In a recent report, a Civil Justice Council (CJC) working group has recommended substantial changes to the regime of pre-action protocols (PAPs) which parties are expected to follow before civil proceedings are commenced in the English courts.
The thrust of the proposals is to give PAPs more “teeth” by:
- making their requirements mandatory and formalising their status under the Civil Procedure Rules – thereby expanding the courts’ powers to sanction parties for non-compliance, including by staying or even striking out proceedings
- extending the current obligations in the ‘default’ general PAP protocol (applicable to all cases not covered by one of the separate area-specific PAPs). Most controversially, this would include a new mandatory obligation to engage in a pre-action dispute resolution process. That could either involve a third party neutral (such as mediation) or not – but with a default requirement for an inter-party meeting if the parties do not agree on a different process.
However, to the extent that the proposals would apply to commercial and other complex litigation, the working group acknowledged that they had prompted “something approaching a chorus” of commercial lawyers raising concerns that they would be too prescriptive and risk undermining the procedural flexibility that is so valued in such proceedings. (See our earlier blog post for discussion of some of those concerns). The working group therefore confirmed that, in the second part of the review, it will consider whether there should be a more flexible bespoke PAP for commercial proceedings in the Business & Property Courts.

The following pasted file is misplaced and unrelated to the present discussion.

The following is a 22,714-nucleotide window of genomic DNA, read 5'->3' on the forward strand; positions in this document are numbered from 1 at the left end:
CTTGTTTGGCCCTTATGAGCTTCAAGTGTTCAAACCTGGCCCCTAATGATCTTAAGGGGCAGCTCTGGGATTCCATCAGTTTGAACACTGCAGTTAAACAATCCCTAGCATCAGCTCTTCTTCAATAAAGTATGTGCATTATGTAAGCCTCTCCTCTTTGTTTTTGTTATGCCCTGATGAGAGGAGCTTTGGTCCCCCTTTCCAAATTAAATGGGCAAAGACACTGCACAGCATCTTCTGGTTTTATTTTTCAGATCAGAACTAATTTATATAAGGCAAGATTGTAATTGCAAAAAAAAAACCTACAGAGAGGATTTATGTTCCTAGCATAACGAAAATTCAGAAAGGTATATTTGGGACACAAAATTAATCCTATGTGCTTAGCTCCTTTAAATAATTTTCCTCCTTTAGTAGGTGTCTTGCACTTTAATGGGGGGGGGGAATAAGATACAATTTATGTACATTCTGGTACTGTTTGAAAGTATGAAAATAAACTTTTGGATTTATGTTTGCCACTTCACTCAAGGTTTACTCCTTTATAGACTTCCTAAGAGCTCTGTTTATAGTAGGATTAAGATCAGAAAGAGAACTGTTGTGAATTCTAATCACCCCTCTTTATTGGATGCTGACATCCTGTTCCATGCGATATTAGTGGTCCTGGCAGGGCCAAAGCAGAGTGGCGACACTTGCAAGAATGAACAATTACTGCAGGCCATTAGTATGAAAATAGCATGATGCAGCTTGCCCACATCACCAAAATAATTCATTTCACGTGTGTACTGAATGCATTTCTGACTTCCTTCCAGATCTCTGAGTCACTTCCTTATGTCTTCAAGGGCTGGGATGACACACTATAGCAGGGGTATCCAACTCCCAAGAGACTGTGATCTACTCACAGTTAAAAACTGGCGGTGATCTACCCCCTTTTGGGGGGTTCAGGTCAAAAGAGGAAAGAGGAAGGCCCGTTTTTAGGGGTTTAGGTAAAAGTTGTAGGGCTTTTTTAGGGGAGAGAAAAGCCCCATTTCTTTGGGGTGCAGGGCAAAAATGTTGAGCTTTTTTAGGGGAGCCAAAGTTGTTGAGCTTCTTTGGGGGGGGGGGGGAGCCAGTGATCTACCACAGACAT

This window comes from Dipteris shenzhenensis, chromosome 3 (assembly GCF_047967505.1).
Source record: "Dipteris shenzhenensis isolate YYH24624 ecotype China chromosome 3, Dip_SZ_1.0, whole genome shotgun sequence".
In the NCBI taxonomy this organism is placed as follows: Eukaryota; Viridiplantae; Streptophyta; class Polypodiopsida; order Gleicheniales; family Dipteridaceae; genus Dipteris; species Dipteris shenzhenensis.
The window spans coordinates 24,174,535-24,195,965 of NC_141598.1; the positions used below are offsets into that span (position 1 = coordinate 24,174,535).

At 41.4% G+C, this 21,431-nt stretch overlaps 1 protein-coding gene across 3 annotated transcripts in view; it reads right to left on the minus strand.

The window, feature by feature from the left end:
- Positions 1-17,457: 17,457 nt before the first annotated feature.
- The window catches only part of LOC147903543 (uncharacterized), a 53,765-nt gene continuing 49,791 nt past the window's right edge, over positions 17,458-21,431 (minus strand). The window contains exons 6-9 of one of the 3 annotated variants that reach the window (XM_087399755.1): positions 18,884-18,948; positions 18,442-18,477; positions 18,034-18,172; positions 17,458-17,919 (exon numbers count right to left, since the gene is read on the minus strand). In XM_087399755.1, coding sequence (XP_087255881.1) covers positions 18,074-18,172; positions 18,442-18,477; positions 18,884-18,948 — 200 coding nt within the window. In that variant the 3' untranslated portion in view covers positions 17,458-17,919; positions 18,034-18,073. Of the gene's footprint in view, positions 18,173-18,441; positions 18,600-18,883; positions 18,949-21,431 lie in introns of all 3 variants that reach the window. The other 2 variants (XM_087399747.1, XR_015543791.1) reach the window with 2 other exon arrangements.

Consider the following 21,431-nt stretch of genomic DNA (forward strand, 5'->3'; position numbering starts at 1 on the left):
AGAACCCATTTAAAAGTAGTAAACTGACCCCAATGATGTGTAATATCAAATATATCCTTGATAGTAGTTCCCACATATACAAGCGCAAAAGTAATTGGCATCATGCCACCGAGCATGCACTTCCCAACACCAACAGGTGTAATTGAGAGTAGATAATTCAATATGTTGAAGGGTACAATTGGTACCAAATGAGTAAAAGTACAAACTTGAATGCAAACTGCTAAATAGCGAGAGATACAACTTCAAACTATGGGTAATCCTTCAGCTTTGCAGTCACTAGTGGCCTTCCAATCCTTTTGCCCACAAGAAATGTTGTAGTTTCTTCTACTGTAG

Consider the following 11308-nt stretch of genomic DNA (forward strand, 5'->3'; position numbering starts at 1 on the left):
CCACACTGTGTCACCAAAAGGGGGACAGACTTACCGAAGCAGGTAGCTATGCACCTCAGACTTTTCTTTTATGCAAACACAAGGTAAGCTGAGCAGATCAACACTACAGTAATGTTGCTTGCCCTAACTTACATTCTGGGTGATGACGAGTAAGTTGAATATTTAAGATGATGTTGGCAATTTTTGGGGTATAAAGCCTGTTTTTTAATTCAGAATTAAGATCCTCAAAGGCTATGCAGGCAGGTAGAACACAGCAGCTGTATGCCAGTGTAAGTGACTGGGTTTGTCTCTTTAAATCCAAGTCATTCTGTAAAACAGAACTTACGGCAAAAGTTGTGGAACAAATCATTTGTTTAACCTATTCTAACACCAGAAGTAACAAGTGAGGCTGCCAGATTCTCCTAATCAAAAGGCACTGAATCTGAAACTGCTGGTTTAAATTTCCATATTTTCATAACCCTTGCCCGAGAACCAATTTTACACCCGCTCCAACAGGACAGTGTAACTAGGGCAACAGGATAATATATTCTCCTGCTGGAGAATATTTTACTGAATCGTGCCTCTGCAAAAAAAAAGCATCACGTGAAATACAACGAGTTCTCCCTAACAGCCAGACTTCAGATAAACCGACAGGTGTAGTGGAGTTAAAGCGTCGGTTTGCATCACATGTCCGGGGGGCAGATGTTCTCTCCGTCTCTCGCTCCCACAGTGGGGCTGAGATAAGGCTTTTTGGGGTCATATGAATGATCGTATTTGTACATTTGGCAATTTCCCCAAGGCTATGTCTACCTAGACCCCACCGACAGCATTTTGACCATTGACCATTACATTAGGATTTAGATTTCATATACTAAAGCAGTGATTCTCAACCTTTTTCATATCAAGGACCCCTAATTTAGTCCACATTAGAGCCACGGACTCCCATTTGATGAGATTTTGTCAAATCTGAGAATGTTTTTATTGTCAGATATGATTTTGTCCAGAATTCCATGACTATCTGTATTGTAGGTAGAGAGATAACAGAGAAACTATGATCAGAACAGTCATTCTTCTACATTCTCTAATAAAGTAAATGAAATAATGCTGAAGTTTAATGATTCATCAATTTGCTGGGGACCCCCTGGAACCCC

For more detail on the CJC’s report, see our Litigation Notes blog post.
The CJC’s role is limited to making policy recommendations. Whether any of its proposals are taken further will be a matter for the Civil Procedure Rules Committee to consider in due course (most likely not until after the CJC publishes the second part of its report).
Also, there are multiple other ongoing developments which overlap with this CJC workstream – particularly regarding the growing momentum toward relaxation of the English law prohibition on compelling litigants to engage in ADR (under Halsey v Milton Keynes NHS Trust  EWCA 576). Those include:
- The government’s and civil judiciary’s ongoing policy drive to integrate ADR fully into the civil justice system, including by compulsion if necessary (as reflected in the recently announced new powers to compel ADR in County Court Small Claims and the Employment Tribunals).
- Developing case law regarding the status of Halsey. In particular, the Court of Appeal is due to hear an appeal in November (Churchill v Merthyr Tydfil Borough Council) which will specifically consider whether the court has power to stay proceedings to enforce the existing pre-action ADR provisions in the current general PAP – including the operation of Halsey in that context.
While the CJC’s review may be taken into account in those contexts, there is also the potential for developments to overtake the CJC recommendations to some extent before they fall to be considered by the CPRC.